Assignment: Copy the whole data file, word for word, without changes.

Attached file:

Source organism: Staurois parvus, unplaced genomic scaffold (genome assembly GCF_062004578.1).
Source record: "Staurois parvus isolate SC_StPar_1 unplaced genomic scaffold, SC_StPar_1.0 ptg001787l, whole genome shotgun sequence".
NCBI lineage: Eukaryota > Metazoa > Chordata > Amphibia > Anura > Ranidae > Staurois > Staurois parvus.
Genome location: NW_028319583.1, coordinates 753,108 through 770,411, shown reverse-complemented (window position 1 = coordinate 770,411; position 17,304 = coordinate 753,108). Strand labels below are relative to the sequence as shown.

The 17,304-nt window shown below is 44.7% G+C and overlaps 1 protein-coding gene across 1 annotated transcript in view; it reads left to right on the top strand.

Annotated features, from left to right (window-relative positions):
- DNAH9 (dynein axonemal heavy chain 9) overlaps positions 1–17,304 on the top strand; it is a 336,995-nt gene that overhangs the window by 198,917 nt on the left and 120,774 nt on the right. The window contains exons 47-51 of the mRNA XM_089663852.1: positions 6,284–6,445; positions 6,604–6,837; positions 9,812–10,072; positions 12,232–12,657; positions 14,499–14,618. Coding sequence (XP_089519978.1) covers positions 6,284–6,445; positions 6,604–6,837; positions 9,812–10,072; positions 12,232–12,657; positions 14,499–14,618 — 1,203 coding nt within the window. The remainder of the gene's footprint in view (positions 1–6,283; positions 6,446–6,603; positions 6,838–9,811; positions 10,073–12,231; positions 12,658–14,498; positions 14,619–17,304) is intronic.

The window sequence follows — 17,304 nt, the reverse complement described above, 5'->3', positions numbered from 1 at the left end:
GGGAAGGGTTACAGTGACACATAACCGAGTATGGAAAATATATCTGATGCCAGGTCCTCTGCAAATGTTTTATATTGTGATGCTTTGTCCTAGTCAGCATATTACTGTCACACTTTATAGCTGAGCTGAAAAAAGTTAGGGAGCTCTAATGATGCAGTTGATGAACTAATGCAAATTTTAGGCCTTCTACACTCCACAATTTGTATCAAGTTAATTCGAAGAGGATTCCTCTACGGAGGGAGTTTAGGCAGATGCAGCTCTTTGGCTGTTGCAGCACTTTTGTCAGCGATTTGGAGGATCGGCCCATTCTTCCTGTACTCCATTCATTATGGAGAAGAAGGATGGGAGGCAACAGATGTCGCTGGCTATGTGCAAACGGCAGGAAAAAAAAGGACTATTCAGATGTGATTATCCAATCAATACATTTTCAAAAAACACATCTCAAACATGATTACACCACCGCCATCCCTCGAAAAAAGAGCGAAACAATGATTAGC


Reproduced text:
Source organism: Staurois parvus, unplaced genomic scaffold (genome assembly GCF_062004578.1).
Source record: "Staurois parvus isolate SC_StPar_1 unplaced genomic scaffold, SC_StPar_1.0 ptg001787l, whole genome shotgun sequence".
NCBI lineage: Eukaryota > Metazoa > Chordata > Amphibia > Anura > Ranidae > Staurois > Staurois parvus.
Genome location: NW_028319583.1, coordinates 753,108 through 770,411, shown reverse-complemented (window position 1 = coordinate 770,411; position 17,304 = coordinate 753,108). Strand labels below are relative to the sequence as shown.

The 17,304-nt window shown below is 44.7% G+C and overlaps 1 protein-coding gene across 1 annotated transcript in view; it reads left to right on the top strand.

Annotated features, from left to right (window-relative positions):
- DNAH9 (dynein axonemal heavy chain 9) overlaps positions 1–17,304 on the top strand; it is a 336,995-nt gene that overhangs the window by 198,917 nt on the left and 120,774 nt on the right. The window contains exons 47-51 of the mRNA XM_089663852.1: positions 6,284–6,445; positions 6,604–6,837; positions 9,812–10,072; positions 12,232–12,657; positions 14,499–14,618. Coding sequence (XP_089519978.1) covers positions 6,284–6,445; positions 6,604–6,837; positions 9,812–10,072; positions 12,232–12,657; positions 14,499–14,618 — 1,203 coding nt within the window. The remainder of the gene's footprint in view (positions 1–6,283; positions 6,446–6,603; positions 6,838–9,811; positions 10,073–12,231; positions 12,658–14,498; positions 14,619–17,304) is intronic.

The window sequence follows — 17,304 nt, the reverse complement described above, 5'->3', positions numbered from 1 at the left end:
GGGAAGGGTTACAGTGACACATAACCGAGTATGGAAAATATATCTGATGCCAGGTCCTCTGCAAATGTTTTATATTGTGATGCTTTGTCCTAGTCAGCATATTACTGTCACACTTTATAGCTGAGCTGAAAAAAGTTAGGGAGCTCTAATGATGCAGTTGATGAACTAATGCAAATTTTAGGCCTTCTACACTCCACAATTTGTATCAAGTTAATTCGAAGAGGATTCCTCTACGGAGGGAGTTTAGGCAGATGCAGCTCTTTGGCTGTTGCAGCACTTTTGTCAGCGATTTGGAGGATCGGCCCATTCTTCCTGTACTCCATTCATTATGGAGAAGAAGGATGGGAGGCAACAGATGTCGCTGGCTATGTGCAAACGGCAGGAAAAAAAAGGACTATTCAGATGTGATTATCCAATCAATACATTTTCAAAAAACACATCTCAAACATGATTACACCACCGCCATCCCTCGAAAAAAGAGCGAAACAATGATTAGC